4. Brummies use the word beware instead of caution. “BEWARE: Construction Zone.” The kitchen knives in our hotel room are labeled “BEWARE: Sharp Knives.” It sounds overly dramatic.
  5. In Brum, “orange squash” is a drink, not a vegetable. Connor politely fetched beverages for some of his colleagues and didn’t know that the orange juice lookalike was a highly concentrated concoction of God-knows-what. Innocently, he filled a glass, topped it off with a splash of water, and presented it to his colleague. Who did not drink any of it.

Happy Friday everyone! It’s raining here today for the first time since we arrived, so I’m having a mini staycation. I’m sort of relieved to have an excuse to stay put.

5 Differences between Chicago and Brum

Tragedy of Tragedies

People. Chips and Salsa are officially MIA over here. Connor searched both known grocery stores: Sainsbury’s and Poundland. (Yes, Poundland = British Dollar Store. Expiration date on all items: next week) He even checked the “ethnic section,” which we imagined would be quite extensive given the diversity of this city. Apparently we are too far from Mexico. Maybe I’ll start a taco food truck while I’m here, but first I better learn how to make salsa. If you have a good recipe, send it to me!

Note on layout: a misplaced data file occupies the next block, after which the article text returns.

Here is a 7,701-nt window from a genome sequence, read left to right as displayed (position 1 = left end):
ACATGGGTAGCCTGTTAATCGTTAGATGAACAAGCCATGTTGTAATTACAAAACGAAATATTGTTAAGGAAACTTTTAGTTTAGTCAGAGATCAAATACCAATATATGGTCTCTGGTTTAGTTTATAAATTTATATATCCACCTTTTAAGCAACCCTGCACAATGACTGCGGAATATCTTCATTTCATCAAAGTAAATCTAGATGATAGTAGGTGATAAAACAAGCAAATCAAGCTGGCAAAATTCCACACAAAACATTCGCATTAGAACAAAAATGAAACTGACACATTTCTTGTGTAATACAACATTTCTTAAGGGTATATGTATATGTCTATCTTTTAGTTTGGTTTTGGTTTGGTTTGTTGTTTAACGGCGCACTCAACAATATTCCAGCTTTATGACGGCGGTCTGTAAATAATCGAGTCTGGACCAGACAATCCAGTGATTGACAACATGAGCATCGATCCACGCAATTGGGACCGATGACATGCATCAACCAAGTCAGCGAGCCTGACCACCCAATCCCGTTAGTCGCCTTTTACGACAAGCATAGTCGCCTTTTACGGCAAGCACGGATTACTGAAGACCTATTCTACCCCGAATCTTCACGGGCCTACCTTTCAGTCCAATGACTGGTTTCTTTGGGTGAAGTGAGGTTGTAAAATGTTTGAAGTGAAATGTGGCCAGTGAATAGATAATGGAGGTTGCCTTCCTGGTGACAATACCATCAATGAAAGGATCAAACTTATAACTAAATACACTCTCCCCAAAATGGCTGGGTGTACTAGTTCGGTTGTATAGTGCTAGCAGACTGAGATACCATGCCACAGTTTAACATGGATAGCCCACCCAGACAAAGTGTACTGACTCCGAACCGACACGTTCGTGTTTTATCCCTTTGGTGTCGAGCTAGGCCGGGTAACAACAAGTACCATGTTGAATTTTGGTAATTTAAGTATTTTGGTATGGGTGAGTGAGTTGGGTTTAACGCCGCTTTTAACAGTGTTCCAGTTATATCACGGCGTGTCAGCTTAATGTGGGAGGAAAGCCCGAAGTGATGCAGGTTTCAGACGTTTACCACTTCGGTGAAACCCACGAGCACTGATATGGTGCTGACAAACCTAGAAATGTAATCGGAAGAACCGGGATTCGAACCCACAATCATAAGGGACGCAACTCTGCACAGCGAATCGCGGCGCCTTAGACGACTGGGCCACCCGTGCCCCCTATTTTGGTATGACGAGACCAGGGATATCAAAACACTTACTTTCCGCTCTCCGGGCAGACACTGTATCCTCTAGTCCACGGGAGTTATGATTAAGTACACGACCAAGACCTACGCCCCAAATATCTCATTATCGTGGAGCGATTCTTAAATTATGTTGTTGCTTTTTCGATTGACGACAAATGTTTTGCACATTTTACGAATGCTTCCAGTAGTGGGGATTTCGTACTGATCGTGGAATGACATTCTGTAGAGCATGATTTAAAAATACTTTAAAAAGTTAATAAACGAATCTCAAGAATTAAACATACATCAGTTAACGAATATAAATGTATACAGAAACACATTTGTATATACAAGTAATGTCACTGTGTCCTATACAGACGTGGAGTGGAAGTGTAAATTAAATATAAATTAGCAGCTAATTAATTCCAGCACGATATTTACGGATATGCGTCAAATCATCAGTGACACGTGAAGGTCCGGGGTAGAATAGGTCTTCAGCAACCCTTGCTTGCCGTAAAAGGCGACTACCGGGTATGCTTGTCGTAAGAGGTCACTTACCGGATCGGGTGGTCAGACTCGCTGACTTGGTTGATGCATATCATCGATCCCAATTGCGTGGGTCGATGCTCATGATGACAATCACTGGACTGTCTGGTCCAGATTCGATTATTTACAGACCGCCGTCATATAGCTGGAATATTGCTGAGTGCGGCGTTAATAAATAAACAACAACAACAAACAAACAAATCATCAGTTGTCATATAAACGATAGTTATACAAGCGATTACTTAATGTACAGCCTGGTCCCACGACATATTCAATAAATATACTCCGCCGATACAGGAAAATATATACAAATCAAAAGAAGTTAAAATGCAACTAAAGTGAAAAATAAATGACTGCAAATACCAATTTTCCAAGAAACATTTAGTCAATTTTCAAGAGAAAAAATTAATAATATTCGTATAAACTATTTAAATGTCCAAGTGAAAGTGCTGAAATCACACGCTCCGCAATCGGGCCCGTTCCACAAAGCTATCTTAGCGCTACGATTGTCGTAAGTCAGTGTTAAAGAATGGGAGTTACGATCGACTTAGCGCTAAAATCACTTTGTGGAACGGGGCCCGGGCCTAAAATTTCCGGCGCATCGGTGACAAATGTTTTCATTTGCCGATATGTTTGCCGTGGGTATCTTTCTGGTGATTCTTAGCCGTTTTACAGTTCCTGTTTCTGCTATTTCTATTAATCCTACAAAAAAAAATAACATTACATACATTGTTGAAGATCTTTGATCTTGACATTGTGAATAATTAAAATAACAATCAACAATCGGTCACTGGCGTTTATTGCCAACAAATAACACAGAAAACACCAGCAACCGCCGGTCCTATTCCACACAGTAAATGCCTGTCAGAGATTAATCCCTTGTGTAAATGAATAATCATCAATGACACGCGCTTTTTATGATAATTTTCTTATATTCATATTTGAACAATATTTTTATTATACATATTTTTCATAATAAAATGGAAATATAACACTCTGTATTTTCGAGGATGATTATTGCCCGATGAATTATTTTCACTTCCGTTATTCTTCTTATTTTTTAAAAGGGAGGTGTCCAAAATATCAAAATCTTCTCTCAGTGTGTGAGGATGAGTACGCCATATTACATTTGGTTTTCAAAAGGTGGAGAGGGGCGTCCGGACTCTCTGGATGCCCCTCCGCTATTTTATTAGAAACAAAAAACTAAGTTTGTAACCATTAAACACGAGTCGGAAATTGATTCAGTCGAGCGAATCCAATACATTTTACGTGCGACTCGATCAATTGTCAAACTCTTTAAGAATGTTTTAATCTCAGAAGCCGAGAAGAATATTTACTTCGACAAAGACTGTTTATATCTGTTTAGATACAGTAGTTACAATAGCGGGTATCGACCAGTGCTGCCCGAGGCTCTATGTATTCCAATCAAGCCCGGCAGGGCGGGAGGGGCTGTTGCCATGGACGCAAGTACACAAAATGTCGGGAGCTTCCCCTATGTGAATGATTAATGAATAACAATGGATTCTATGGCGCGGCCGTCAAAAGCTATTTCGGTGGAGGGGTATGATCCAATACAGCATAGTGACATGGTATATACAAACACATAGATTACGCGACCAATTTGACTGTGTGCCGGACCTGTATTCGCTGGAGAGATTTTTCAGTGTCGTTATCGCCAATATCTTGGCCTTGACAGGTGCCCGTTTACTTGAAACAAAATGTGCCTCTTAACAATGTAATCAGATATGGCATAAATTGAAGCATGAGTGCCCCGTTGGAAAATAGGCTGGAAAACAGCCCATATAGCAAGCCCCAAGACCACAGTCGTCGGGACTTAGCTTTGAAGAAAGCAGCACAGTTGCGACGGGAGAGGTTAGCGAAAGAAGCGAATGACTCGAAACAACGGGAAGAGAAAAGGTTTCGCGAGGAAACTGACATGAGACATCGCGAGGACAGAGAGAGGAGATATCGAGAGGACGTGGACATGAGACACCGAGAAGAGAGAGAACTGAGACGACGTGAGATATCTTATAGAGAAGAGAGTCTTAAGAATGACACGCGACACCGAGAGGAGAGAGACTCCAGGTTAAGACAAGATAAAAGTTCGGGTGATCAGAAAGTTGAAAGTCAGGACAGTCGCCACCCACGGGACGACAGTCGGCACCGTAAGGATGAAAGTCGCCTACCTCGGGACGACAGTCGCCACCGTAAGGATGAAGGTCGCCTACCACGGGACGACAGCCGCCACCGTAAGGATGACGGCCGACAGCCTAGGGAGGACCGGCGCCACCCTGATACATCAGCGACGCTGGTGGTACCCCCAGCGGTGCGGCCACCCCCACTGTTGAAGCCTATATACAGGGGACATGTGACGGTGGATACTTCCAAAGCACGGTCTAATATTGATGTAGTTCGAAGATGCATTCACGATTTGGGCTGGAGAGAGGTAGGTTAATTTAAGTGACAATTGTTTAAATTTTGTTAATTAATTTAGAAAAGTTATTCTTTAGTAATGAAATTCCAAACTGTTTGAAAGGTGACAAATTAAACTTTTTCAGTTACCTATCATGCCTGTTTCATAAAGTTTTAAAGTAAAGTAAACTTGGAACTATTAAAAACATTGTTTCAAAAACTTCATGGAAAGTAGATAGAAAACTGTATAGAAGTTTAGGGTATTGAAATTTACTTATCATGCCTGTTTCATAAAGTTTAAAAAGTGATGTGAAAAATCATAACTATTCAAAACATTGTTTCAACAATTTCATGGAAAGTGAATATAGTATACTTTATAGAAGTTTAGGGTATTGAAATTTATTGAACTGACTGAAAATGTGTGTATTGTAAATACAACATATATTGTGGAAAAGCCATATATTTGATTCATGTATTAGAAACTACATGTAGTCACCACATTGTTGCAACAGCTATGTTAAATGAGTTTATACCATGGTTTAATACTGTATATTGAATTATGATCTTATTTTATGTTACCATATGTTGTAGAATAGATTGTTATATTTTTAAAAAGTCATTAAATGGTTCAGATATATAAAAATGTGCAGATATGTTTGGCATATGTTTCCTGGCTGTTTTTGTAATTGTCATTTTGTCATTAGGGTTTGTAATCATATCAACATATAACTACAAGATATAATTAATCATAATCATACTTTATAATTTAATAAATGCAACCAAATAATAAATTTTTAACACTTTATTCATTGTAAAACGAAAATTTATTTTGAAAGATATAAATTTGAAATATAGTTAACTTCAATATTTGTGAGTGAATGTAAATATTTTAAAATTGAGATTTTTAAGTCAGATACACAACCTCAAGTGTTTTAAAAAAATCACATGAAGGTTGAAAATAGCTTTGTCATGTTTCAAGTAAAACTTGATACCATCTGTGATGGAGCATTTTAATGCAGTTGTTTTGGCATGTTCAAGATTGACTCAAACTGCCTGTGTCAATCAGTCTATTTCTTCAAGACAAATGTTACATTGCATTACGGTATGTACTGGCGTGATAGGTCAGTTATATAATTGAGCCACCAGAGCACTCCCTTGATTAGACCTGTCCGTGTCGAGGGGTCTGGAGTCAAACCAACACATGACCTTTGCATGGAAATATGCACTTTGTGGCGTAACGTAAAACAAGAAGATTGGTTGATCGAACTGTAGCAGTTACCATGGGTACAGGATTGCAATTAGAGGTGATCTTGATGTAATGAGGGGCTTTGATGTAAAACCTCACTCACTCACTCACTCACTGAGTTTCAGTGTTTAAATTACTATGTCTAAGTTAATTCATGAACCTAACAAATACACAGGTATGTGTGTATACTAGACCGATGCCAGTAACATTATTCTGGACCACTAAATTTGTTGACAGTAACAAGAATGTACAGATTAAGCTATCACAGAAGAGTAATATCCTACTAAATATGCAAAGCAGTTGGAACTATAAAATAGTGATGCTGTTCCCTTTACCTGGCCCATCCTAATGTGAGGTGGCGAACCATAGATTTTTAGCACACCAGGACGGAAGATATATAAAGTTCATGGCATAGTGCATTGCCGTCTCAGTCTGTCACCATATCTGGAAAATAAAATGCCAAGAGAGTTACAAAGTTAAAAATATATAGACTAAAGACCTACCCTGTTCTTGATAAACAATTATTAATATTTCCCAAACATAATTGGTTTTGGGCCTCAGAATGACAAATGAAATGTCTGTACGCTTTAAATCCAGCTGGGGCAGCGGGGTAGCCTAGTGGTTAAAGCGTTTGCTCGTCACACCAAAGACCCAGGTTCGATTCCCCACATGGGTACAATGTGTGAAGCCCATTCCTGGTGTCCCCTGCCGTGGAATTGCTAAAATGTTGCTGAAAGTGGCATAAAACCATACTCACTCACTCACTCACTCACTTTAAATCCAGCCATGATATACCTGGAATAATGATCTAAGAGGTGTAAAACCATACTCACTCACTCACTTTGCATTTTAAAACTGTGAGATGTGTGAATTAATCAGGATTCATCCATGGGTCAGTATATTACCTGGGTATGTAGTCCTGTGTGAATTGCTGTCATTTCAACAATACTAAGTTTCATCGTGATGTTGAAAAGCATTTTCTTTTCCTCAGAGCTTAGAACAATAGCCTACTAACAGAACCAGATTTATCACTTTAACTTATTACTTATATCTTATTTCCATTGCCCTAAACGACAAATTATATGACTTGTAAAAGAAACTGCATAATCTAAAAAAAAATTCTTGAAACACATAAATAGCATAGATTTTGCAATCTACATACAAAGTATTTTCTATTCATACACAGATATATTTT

Lest you doubt the gravity of this situation please remember that the Doyle fridge usually looks like this.

In other news, we visited Victoria Square, home to Birmingham’s local government buildings and some of the coolest architecture we’ve seen so far. We didn’t have a chance to go inside the Museum and Art Gallery but plan to some other time. Also, there’s a fountain in the middle of the square affectionately referred to as the “floozie in the jacuzzi.” Ha!

Flowers Outside the Council House
Flowers Outside the Council House
Birmingham Council House
Birmingham Council House

The weather changes very quickly here – here’s the Council House when the sun came out.

You can see the floozie if you look closely.

On Thursday we checked out the famous Rag Market and Bull Ring Market hoping to buy some “fruit and veg.” EVERYTHING IS SO CHEAP! WHY??? Really hoping this stuff isn’t farmed by children or something because I just can’t figure it out. Kiwi are 10 pence each?? Mangoes are 25p? What? We picked up some amazing cherry tomatoes, cheddar cheese, carrots, garlic, and a “pine”(apple) for under 5 pounds. So far we haven’t been poisoned and everything is delicious. NOTE: The second picture below is horrifying. View at your own risk.

Bull Ring Market
Bull Ring Market
Heads: 3 for $5. HORRORS!

If anyone has a clue what those are used for, do enlighten me in the comments below. This is one thing I do not care to google. I think I’ll be sending Connor into the meat market from now on. PS. WHOSE HEADS ARE THOSE? They look like dinosaurs or something. They’re certainly not pig heads because those were hanging from the ceiling.